Over the past 18 months I have been carrying out research into problematic sports betting and sports betting advertising which has already produced a number of papers (see Further Reading, below) and with many more to come.

One of the issues we have faced in contextualizing our work is that there is no such concept as sports-related problem gambling in prevalence surveys because problem gambling is assessed on the totality of gambling experiences rather than a single activity. For instance, in the three British Gambling Prevalence Surveys conducted since 1999, sports-related gambling is subsumed within a number of different gambling forms: "football pools and fixed odds coupons," "private betting," and "other events with a bookmaker." The 2010 BGPS, which I co-authored, included "sports betting" as a category, along with "football pools" (no coupons), "private betting," "spread betting" (which can include both sports or financial trading). In addition, the 2010 BGPS added a new category under online gambling activities to include "any online betting." More recently, the Health Survey for England also introduced a new category: "gambling on sports events (not online)."

Despite these limitations, some evidence can be inferred from gambling activity by gambling type. In 2014, Dr. Heather Wardle and her colleagues combined the gambling data from the Health Survey for England and the Scottish Health Survey. They reported that among adult males aged 16 years and over during a 12-month period, 5 percent participated in offline football pools, 8 percent engaged in online betting (although no indication was made about whether this only involved sport), and 8 percent engaged in sports events (not online). The categories were not mutually exclusive so an overlapping of respondents across categories was very likely. A similar rate was found in South Australia in a 2013 report the Social Research Centre with those betting on sports over the past year accounting for 6.1 percent of the adult population, an increase from the 4.2 percent reported in 2005.

In Spain, the Spanish Gambling Commission (Direccion General de Ordenacion del Juego) reported that 1.5 percent of the adult (male and female) population had gambled online on sports in 2015. This is a significantly lower proportion compared with the British data, although the methodological variations cannot be underestimated. Spanish data also shows that, among those who have gambled online on a single gambling type only, betting on sports is the more prevalent form with up to 66 percent of those adults.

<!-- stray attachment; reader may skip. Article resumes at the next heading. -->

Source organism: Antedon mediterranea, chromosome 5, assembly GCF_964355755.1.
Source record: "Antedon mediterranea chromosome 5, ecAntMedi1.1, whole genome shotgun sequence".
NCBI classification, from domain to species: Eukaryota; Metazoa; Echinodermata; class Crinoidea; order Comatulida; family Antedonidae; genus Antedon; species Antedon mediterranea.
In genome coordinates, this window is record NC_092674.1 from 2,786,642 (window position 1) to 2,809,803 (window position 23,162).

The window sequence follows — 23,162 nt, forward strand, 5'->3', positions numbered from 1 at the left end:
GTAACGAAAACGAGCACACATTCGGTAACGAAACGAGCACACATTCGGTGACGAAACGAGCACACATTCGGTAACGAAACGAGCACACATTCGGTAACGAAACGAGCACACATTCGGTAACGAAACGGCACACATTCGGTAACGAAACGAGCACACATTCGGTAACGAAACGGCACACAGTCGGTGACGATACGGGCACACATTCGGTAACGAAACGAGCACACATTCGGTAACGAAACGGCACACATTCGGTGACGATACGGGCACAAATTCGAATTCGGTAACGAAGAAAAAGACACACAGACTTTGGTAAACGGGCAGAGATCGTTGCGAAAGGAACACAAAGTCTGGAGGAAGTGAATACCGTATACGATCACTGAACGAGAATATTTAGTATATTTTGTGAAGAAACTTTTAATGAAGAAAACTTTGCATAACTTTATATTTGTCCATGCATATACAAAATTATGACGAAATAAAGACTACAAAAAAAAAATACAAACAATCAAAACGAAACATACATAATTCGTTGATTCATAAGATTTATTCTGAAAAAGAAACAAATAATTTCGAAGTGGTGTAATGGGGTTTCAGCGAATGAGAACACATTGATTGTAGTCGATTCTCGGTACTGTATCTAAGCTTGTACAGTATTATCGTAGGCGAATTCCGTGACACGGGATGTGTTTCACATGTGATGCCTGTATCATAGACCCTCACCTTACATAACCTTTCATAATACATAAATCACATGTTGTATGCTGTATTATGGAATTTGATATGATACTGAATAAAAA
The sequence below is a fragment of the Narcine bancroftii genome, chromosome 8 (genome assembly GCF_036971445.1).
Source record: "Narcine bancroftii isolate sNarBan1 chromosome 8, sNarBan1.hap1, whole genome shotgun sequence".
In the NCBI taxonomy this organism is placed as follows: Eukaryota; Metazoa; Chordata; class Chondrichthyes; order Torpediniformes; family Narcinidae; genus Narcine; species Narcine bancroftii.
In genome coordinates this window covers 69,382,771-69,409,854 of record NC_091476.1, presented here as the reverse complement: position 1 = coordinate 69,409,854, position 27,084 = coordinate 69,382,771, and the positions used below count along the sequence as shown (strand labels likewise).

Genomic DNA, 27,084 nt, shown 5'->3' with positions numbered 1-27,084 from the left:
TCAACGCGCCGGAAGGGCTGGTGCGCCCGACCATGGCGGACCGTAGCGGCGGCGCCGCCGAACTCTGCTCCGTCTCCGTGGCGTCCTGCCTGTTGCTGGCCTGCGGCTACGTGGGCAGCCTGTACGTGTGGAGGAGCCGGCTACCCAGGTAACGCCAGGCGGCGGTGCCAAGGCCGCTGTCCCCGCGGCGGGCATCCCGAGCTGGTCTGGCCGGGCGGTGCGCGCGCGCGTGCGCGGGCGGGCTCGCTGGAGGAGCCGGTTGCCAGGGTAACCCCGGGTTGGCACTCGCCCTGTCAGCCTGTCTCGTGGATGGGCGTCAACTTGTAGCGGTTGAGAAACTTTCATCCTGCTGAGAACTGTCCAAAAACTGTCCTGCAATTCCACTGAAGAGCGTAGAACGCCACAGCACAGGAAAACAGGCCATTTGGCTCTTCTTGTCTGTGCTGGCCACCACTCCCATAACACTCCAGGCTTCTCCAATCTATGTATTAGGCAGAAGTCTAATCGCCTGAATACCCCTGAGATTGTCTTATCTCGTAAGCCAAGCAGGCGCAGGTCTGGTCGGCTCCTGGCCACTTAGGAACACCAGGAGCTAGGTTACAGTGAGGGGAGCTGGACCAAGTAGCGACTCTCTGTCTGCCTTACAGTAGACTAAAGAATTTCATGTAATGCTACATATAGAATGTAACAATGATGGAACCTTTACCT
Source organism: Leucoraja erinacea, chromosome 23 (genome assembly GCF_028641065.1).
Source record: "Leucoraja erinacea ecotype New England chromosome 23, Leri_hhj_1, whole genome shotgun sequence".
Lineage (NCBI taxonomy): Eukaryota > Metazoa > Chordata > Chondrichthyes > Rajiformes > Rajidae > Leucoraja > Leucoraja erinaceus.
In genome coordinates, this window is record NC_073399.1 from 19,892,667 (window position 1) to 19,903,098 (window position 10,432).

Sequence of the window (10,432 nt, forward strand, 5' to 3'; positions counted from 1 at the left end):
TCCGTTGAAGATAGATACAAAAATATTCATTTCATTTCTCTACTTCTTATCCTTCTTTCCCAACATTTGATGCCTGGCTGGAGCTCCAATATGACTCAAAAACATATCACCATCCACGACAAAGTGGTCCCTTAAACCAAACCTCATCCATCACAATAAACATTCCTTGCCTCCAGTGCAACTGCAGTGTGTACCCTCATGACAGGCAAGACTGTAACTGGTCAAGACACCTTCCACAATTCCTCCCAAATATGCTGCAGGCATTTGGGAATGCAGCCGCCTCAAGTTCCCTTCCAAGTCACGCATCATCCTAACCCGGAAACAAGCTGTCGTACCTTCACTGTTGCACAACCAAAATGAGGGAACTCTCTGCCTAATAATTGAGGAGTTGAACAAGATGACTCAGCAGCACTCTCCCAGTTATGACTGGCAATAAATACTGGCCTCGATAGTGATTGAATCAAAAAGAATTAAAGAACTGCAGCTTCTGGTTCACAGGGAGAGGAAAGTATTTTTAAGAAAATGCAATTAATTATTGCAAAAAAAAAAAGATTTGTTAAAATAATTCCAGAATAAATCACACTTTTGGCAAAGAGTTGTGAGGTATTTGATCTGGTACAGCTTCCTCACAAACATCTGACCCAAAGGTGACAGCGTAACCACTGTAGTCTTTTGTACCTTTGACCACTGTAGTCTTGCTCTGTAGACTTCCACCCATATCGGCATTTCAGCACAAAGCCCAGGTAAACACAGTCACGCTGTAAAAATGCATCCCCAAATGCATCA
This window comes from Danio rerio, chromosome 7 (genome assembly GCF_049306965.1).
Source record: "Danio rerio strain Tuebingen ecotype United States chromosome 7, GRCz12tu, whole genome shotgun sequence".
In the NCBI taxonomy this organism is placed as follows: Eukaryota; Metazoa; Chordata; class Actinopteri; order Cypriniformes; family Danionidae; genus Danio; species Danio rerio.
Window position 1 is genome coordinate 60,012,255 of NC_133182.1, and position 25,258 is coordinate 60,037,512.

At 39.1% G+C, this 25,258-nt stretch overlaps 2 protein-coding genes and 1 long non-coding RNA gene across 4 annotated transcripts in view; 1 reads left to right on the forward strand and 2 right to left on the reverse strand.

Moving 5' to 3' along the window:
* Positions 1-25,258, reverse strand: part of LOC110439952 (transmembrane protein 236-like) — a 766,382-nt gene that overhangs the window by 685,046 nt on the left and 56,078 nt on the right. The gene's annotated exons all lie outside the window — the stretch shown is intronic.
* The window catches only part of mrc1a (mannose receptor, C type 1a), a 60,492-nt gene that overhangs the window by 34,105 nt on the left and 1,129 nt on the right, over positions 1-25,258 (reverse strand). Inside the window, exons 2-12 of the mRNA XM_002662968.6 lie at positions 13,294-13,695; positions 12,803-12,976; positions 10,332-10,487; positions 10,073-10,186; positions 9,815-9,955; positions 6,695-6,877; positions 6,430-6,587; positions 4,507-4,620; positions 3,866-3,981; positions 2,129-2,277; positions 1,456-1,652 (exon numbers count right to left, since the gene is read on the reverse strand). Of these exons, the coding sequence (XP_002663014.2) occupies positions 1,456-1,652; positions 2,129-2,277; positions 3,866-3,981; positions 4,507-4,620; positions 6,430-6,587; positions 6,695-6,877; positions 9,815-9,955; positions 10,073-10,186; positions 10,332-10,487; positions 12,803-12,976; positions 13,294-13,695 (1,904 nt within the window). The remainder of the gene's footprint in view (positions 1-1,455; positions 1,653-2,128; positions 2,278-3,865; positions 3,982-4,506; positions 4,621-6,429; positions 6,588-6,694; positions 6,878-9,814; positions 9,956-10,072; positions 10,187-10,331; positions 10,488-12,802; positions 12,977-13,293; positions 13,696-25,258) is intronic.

In France, the data on the topic only focuses on those who gamble rather than examining the general population of gamblers and non-gamblers. Among online gamblers, Dr. Jean-Michel Costes and colleagues reported in a 2011 issue of the journal Tendances that 35.1 percent had bet on sports during the last 12 months. In another French study by Costes and colleagues published in a 2016 issue of the Journal of Gambling Studies, sports betting represented 16.4 percent of the gambling cohort, although again, the representativeness of sports betting behavior among the general gambling and non-gambling population could not be determined.

Due to the aforementioned shortcomings in the definition of sports-related gambling, there is only fragmented empirical evidence concerning the impact of sports-related problem gambling behavior. For instance, in 2014 Dr. Nerilee Hing noted that clinical reports indicate that treatment seeking for sports-related problem gambling had grown in Australia. In British Columbia, a 2014 survey for the Ministry of Finance reported that 23.6 percent of at-risk or problem gamblers had gambled on sports either offline or online (Malatests & Associates Ltd, 2014). A smaller proportion (16.2 percent) was found in the Spanish population screened in the national gambling DGOJ survey, except this subgroup was entirely composed of online bettors.

In a 2011 study published in International Gambling Studies with patients from a pathological gambling unit within a community hospital in Barcelona, Dr. Susana Jiménez-Murcia and her colleagues found that among those who had developed the disorder gambling online only (as opposed to those who gamble both online/offline or offline only), just over half (50.8 percent) were sport bettors. Those who gambled online only (on any activity) and those that only gambled online on sports events represented a small minority of the total number of problem gamblers. Overall, there is relatively little research on this subgroup of gamblers. Therefore, myself and others will be monitoring the evolution of this trend as the online gambling population grows.

Note: This article was co-written with input from Dr. Hibai Lopez-Gonzalez.


Costes, J-M, Kairouz, S., Eroukmanoff, V., et al. (2016) Gambling patterns and problems of gamblers on licensed and unlicensed sites in France. Journal of Gambling Studies, 32(1), 79–91.

Costes, J., Pousset, M., Eroukmanoff, V., et al. (2010). Gambling prevalence and practices in France in 2010. Tendances, 77, 1–8.

DGOJ (2016a). Análisis del perfil del jugador online. Madrid: Ministerio de Hacienda y Administraciones Públicas.

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